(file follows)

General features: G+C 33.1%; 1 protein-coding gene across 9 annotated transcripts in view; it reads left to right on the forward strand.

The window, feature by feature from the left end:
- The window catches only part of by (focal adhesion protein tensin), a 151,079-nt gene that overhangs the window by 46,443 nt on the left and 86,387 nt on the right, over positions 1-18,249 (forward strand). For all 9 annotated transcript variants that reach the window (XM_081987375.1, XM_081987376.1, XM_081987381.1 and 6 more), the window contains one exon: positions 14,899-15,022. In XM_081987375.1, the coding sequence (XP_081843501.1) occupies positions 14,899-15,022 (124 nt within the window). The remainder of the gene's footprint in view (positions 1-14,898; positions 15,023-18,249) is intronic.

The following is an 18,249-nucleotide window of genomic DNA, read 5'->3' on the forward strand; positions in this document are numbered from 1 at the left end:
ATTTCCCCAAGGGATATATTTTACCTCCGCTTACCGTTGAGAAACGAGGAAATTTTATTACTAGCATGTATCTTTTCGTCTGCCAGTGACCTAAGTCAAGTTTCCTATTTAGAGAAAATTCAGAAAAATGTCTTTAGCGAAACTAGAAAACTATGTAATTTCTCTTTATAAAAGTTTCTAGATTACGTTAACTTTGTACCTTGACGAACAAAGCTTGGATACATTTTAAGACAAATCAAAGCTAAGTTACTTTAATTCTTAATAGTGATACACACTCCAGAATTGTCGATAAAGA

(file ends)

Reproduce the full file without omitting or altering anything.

General features: G+C 33.1%; 1 protein-coding gene across 9 annotated transcripts in view; it reads left to right on the forward strand.

The window, feature by feature from the left end:
- The window catches only part of by (focal adhesion protein tensin), a 151,079-nt gene that overhangs the window by 46,443 nt on the left and 86,387 nt on the right, over positions 1-18,249 (forward strand). For all 9 annotated transcript variants that reach the window (XM_081987375.1, XM_081987376.1, XM_081987381.1 and 6 more), the window contains one exon: positions 14,899-15,022. In XM_081987375.1, the coding sequence (XP_081843501.1) occupies positions 14,899-15,022 (124 nt within the window). The remainder of the gene's footprint in view (positions 1-14,898; positions 15,023-18,249) is intronic.

The following is an 18,249-nucleotide window of genomic DNA, read 5'->3' on the forward strand; positions in this document are numbered from 1 at the left end:
ATTTCCCCAAGGGATATATTTTACCTCCGCTTACCGTTGAGAAACGAGGAAATTTTATTACTAGCATGTATCTTTTCGTCTGCCAGTGACCTAAGTCAAGTTTCCTATTTAGAGAAAATTCAGAAAAATGTCTTTAGCGAAACTAGAAAACTATGTAATTTCTCTTTATAAAAGTTTCTAGATTACGTTAACTTTGTACCTTGACGAACAAAGCTTGGATACATTTTAAGACAAATCAAAGCTAAGTTACTTTAATTCTTAATAGTGATACACACTCCAGAATTGTCGATAAAGA